James W. Lightfoot commended with the Heidelberg Academy Award

Max Planck researcher honored for outstanding achievements in evolutionary biology

 

James Lightfoot is leading a research group at the Max Planck Institute for Neurobiology of Behaviour – caesar, Bonn, Germany.

Close-up of an adult nematodes´s mouth opening with teeth (species Pristionchus pacificus)

An adult nematode of the species Pristionchus pacificus kills a nematode larva that does not belong to the family

Neuroscientist and Max Planck Research Group Leader James Lightfoot is awarded the Academy Award of the Heidelberg Academy of Sciences and Humanity. Lightfoot is recognized for his scientific findings on how a predatory nematode species is able to recognize its own offspring and kin. This turned out to be dependent on a small peptide that provides an identification signal. The Academy Award will be presented at a special ceremony on May 22.

Lightfoot aims to understand the fundamental principles behind kin-recognition, a phenomenon which is abundant in the natural world and important in regulating diverse behaviors and social interactions. However, many examples of kin-recognition have only been described in non-model species currently lacking the necessary molecular, neurological, and evolutionary tools required to fully investigate these systems and the associated mechanisms.

Therefore, to overcome these challenges, Lightfoot explored the omnivorous nematode Pristionchus pacificus which has evolved teeth-like structures and is capable of both feeding on bacteria and killing other nematode larvae. His investigations revealed that the killing behavior of P. pacificus is not indiscriminate. These nematodes actually avoid killing their own larvae and kin with a very high degree of specificity while they kill other nematode species and even closely related strains. This surprising finding indicated that these nematodes can successfully identify their own kin and it was the first example of a kin-recognition system ever described in nematodes.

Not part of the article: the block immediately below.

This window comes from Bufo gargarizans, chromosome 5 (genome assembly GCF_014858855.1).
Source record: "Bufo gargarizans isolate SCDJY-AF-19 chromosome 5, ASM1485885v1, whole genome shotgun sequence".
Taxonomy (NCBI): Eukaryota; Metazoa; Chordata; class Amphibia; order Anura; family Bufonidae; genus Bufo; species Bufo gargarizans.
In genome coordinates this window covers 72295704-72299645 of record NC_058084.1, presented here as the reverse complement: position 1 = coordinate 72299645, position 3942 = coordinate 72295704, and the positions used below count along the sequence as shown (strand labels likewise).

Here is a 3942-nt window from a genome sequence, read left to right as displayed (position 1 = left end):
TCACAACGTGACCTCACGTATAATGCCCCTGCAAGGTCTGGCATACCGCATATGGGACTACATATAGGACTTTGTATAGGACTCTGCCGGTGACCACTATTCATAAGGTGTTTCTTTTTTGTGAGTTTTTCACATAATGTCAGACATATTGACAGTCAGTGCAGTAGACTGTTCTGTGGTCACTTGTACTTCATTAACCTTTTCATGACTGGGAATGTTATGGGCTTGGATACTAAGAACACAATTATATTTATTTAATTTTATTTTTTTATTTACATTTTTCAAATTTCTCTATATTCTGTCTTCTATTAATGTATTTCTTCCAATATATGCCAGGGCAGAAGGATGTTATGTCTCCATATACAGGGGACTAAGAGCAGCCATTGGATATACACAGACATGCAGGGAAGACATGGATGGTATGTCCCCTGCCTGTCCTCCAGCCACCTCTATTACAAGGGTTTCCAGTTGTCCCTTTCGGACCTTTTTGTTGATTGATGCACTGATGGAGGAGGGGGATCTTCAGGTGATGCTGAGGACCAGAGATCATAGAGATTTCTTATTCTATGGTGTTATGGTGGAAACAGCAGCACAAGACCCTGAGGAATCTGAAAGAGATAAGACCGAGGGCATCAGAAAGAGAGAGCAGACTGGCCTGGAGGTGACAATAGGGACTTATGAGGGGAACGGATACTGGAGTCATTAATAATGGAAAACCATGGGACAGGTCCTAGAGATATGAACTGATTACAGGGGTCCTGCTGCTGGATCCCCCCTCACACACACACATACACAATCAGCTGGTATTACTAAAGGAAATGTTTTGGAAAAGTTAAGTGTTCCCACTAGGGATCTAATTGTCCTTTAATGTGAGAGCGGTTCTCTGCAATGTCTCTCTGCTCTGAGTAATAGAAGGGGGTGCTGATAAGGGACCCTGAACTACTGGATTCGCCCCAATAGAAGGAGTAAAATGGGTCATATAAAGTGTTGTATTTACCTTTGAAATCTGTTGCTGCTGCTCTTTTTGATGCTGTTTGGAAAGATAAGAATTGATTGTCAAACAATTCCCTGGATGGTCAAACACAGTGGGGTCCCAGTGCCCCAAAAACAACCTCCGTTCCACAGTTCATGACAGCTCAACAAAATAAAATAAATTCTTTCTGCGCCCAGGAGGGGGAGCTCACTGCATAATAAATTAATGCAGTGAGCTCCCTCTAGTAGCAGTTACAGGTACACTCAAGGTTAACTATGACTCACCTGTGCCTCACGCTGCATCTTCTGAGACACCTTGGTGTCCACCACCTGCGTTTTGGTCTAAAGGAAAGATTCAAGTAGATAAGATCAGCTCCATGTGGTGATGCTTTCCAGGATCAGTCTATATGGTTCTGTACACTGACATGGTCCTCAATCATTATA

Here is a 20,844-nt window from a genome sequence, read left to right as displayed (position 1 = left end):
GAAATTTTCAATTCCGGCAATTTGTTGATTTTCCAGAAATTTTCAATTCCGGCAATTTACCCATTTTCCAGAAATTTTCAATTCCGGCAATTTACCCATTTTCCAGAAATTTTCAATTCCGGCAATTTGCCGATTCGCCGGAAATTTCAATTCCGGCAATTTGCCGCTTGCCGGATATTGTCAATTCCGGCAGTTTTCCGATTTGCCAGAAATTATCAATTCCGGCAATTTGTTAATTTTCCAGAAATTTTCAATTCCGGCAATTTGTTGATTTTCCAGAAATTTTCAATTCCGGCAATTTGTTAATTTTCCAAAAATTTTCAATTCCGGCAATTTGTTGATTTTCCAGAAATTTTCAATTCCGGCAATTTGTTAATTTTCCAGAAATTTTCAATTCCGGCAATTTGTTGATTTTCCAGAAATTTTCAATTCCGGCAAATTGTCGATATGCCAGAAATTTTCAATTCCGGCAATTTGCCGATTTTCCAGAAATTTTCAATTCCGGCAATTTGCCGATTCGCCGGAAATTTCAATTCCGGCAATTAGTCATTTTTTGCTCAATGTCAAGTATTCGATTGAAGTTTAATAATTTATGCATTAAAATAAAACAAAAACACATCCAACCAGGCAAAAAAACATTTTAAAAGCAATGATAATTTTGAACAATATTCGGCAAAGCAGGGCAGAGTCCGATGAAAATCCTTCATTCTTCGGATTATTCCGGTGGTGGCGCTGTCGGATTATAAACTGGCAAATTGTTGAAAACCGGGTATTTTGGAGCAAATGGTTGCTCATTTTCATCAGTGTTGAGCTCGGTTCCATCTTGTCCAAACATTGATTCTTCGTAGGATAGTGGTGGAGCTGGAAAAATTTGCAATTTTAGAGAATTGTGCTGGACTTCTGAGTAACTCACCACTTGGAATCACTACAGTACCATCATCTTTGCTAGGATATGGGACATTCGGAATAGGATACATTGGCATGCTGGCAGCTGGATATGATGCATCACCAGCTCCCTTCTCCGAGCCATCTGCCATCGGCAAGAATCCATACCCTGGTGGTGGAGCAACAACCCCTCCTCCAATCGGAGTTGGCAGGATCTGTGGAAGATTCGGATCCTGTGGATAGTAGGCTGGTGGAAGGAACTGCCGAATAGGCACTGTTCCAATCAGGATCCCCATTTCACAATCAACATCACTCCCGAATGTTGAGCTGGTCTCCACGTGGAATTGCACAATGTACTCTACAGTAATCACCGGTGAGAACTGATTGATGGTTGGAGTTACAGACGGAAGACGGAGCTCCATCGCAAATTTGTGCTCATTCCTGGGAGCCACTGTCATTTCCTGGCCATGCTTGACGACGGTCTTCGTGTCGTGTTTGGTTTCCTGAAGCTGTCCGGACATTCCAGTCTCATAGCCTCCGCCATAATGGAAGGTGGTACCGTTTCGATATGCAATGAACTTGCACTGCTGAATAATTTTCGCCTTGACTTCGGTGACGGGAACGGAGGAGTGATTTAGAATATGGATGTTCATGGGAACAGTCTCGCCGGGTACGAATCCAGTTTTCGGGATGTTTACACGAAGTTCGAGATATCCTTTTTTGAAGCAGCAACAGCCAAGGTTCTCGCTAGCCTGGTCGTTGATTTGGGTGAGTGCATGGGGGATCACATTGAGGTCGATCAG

As P. pacificus is a highly tractable species, Lightfoot next explored this behavior in more detail to try to understand the molecular mechanisms involved. He identified a small peptide which was designated SELF-1 and is essential for the nematode kin-recognition process. This small peptide contains a region of hypervariability. Using targeted CRISPR/Cas9 experiments he demonstrated that even small changes in this region are enough to induce a loss of recognition.

Lightfoot also found that, while this small peptide is one key component, it is not the only one involved. His ongoing work seeks to identify these additional kin-signals as well as how they are received and processed. As kin-recognition in nematodes requires a direct contact between the nose of the predator and the nematode larvae, the head sensory circuit of these nematodes are presumably the prime candidates for mediating these interactions. Lightfoot is currently using a combination of genetic screens and neuronal imaging to identify these additional components.

James Lightfoot received his doctoral degree from the University of Sheffield before completing a postdoc with Prof. Dr. Ralf J Sommer at the Max Planck Institute for Biology in Tübingen. He now leads his own research group at Max Planck Institute for the Neurobiology of Behavior – caesar in Bonn, Germany.